By: Rebecca Slocum
Today is Jay Asher’s 43rd birthday. Asher was born September 30, 1975 in Arcadia, California. He attended school at Cuest Community College and Cal Poly San Luis Obispo before he dropped out his senior year to pursue writing as a career.
You’ve probably heard of Jay Asher in the last couple of years, or at least, heard of his 2007 debut novel, Thirteen Reasons Why. It was featured on the New York Times bestseller list, as well as listed on several lists for best YA books. In 2017, the book exploded in popularity again when Netflix adapted it for TV, with Selena Gomez as one of the executive producers.
I first came across Asher and Thirteen Reasons Why during a children’s literature course in grad school. Each week, we were required to read a certain number of books in a particular category: Newberry winners, various genres, non-fiction, poetry, ect. One of the categories was banned books. Naturally, I was looking forward to that one because, well, the word banned just adds that extra sense of excitement to it, right? Most of my book selections for that course depended on what my local library had at the time; that week, it was Thirteen Reasons Why.
If you haven’t read it or seen the TV series, the story is about Clay Jensen, a high school student, who comes home one day to find a package containing several cassette tapes recorded by a classmate, Hannah Baker, who committed suicide two weeks before. As he listens through the cassettes, Hannah reveals 13 reasons, and 13 people, behind her decision to end her life. Clay is one of those reasons, and he must listen through all of the tapes to find out why.
Intense, right? I was hooked from the first page. At the time, I was also teaching high school. Fellow educators, you can attest that teenagers mostly ignore the existence of adults unless we are directly conversing with them (and sometimes not even then.) I would often overhear students trading malicious gossip; rumors and stories that would make me cringe for the students involved. As I followed Clay’s journey of listening through Hannah’s tapes, each of her reasons reminded me of the teenagers in my classes. Bullying, rape, unrequited love, unexplored teen crushes, drugs, alcohol. These are all real and devastating issues that children face, both in and out of school. Thirteen Reasons Why takes a frank and unapologetic look at how the way we treat people can have serious, and in Hannah’s case, irreversible consequences. It is no exaggeration to say that five years later, this book and its message still sits with me.
Since I pulled this title from a list involving banned books, I’m sure you’ve deduced by now that Thirteen Reasons Why has been challenged or removed from a collection. I’m sure you can also deduce why: its heavy subject matter is often a concern for parents. In 2017, the book was removed from the shelves in Mesa County Valley School District following the tragic suicides of seven students. School administrators expressed concerned that the book (and TV show) glorified suicide, making death a romantic concept and the subsequent notoriety amongst peers glamorous. In Ontario, the Hamilton Wentworth District School Board pulled the book from school libraries for “depicting negative portrayals of helping professionals” due to the guidance counselor’s role in Hannah’s decision. Upon the release of the Netflix series, many schools sent out warning letters to parents to be aware of the show’s dark subject matter; one school in Edmonton, Alberta even banned discussion of the book or show anywhere on campus.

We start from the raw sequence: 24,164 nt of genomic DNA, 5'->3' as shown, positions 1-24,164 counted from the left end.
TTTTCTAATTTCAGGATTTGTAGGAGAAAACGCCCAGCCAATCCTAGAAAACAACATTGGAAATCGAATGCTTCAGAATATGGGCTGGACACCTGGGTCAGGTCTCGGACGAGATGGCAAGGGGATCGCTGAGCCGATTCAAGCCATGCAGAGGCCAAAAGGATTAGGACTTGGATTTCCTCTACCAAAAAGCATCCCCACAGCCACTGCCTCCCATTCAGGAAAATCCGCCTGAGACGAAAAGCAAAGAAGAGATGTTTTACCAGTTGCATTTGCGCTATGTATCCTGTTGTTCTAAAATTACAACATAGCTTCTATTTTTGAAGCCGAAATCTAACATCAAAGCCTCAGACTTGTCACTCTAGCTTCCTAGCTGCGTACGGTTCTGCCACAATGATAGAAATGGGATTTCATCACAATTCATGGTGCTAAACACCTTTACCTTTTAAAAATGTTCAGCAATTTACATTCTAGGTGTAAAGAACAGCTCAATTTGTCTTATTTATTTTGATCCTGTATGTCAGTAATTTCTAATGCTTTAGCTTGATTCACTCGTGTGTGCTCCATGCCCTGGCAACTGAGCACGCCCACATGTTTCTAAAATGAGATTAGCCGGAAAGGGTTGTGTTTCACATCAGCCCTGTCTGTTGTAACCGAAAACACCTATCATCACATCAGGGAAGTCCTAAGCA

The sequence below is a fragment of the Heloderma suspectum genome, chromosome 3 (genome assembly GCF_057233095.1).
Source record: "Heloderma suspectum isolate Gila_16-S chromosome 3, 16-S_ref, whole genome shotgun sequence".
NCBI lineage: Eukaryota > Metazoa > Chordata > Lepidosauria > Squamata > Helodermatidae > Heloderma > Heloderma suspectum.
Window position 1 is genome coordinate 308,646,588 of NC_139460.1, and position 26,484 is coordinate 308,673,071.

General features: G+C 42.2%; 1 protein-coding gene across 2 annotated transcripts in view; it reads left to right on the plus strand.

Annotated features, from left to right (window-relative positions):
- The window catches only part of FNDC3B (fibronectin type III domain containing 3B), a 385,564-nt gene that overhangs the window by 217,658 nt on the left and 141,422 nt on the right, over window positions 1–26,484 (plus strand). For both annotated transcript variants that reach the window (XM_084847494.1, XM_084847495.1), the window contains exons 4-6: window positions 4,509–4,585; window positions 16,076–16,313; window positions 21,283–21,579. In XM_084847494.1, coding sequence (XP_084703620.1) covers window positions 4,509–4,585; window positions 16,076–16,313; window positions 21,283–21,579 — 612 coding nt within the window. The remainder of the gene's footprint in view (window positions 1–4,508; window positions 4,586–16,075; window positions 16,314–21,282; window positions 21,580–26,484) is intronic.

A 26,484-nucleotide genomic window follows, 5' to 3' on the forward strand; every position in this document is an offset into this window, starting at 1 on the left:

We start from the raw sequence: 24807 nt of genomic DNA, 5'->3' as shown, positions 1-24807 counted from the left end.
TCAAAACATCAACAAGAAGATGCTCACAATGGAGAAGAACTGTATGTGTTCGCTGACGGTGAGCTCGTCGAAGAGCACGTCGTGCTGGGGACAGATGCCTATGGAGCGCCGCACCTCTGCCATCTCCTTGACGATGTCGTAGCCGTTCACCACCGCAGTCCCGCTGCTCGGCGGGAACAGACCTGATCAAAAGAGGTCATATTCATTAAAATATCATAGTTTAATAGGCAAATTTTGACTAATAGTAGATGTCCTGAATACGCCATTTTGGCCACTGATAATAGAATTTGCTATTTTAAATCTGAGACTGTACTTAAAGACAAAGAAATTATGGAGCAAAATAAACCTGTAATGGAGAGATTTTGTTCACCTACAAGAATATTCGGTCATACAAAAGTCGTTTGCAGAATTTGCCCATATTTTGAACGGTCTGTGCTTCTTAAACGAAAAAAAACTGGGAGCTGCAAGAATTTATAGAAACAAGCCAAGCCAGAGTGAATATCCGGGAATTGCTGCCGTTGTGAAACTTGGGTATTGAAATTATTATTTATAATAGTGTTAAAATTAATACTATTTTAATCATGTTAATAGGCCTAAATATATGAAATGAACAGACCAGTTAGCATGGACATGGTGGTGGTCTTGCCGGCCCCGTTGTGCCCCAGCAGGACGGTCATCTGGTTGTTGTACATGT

I certainly won’t argue that Thirteen Reasons Why depicts some brutal topics; suicide is tragic and should always be portrayed carefully and responsibly. However, as with any banned book, it’s these books that make us uncomfortable, that cause us to dig deep and think about ourselves and about the people around us feel, that are most important to be widely available. A book like Thirteen Reasons Why opens the door for conversations: child to parent and student to teacher. Removing these titles or banning any mention of them sends the message that suicide and the factors that can lead to it, such as a debilitating mental illness; bullying and child cruelty; or drug and alcohol abuse, should not be discussed or reported. That is a dangerous message, and it does not help anyone.
Books often act as mirrors and windows for the world around us: they help us to understand our own feelings and validate our own experiences (mirrors) or open our eyes to the experiences of those around us (windows). In an interview with PBS Newshour, Asher himself said,
“I never understood the power of having books written about your experience — whatever that experience may be — until I wrote one and started hearing from teens.”
To me, that quote highlights the dangers of censorship. Removing a book from the shelf removes the opportunity for that book to help someone, child or adult, to feel seen and understood. Asher went on to extend his thoughts on censorship:
“A book shouldn’t be anybody’s first time feeling understood and that’s where censorship bothers me. These books need to be out there.”
I agree. Happy Birthday, Jay Asher!
Rebecca Slocum has worked in education as a teacher and library consultant for the last 5 years and is a recent MLIS graduate student from the University of North Texas. She is interested in issues involving intellectual freedom, censorship, and collection development in school libraries. In her spare time, Rebecca enjoys reading, writing, running, and roaming the world. Currently, she stays at home caring for her son and writes at her blog, The Dewey Decimator. Find her on Twitter @bcslocum.